Measuring Marketing

By: Sharon Berman
Published: The Leadership Exchange, Greater Los Angeles Chapter – Association of Legal Administrators

The results of marketing and public relations are notoriously difficult to measure, particularly in the realm of professional services. One reason is that marketing these services is a long-term, relationship-building process. For example, a prospective client may hear one of your attorneys speak, then receive your email newsletter a month later, and three months after that meet with another one of your attorneys for lunch. When that prospect finally signs up for a service, perhaps a year later, what do you measure?

There are steps you can take to capture useful information and measure your results to the extent they can be quantified.  It’s not rocket science; it just takes some discipline.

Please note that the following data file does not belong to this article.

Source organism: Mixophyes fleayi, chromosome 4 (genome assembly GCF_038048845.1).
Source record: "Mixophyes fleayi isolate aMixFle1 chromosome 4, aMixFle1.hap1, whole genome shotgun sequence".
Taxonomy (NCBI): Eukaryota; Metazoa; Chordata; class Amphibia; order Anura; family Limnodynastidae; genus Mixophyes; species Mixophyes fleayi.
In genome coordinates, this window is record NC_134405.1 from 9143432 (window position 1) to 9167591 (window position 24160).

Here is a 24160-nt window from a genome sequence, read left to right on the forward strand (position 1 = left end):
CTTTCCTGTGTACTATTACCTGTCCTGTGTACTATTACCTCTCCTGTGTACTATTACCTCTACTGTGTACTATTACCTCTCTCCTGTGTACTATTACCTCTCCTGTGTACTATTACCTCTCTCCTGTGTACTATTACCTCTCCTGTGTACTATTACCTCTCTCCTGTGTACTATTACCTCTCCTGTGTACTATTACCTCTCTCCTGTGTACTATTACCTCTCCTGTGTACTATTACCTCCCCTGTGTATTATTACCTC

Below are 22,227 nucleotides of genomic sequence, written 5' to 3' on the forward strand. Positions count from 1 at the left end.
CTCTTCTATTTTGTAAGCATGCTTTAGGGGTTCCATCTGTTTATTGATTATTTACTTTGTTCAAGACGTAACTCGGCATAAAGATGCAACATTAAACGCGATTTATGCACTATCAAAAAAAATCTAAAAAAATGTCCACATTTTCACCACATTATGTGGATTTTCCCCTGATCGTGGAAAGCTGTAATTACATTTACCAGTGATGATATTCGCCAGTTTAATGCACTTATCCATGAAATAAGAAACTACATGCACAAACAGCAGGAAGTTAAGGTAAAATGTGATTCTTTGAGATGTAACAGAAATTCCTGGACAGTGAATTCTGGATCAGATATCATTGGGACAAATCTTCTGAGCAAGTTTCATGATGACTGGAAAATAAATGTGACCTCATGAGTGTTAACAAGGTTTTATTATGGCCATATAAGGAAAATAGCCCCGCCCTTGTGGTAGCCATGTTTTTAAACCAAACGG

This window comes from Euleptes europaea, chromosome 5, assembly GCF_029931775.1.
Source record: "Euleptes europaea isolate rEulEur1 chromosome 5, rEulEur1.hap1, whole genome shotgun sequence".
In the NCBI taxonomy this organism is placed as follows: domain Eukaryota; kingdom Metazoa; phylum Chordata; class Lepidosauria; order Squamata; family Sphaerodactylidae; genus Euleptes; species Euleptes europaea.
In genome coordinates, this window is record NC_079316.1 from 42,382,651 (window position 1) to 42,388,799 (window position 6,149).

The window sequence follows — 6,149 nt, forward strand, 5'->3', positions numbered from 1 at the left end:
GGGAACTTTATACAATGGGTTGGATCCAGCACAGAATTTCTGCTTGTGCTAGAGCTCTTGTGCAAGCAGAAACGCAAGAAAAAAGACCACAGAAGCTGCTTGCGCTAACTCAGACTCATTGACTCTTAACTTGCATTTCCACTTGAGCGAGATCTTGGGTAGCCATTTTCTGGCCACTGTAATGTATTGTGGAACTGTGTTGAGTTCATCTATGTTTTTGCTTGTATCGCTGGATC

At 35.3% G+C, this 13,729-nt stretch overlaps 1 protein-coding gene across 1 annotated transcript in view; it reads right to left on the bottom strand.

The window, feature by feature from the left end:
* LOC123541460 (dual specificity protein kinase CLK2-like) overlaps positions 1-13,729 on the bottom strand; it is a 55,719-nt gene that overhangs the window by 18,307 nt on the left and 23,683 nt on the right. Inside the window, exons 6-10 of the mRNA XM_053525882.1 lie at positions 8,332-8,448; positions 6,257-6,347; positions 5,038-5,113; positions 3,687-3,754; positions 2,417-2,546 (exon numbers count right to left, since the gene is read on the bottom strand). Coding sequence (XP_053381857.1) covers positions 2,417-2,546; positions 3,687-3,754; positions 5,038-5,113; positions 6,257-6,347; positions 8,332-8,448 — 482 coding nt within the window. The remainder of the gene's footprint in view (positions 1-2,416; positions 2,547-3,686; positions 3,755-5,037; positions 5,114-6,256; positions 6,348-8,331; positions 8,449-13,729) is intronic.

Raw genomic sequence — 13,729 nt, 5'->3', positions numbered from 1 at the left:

1. Develop a system to capture the information

Many firms have no formal method—not even a paper “tic” sheet—for tracking where their business comes from. They may capture the information for new clients, but not the equally important information on leads that don’t turn into clients and referrals who call for a brief conversation but are never heard from again.

Some attorneys claim that they convert every prospect they get in front of into a client, which would make tracking new clients the same as tracking leads. However, their memory is probably selective, and if all sources of business were actually tracked, it could be eye-opening.

Consider the leads that are generated by your website and other online marketing. Your attorneys may not have the opportunity to get in front of each one of them, yet you want to know the total number of leads generated through your site.

2. Centralize and seal your system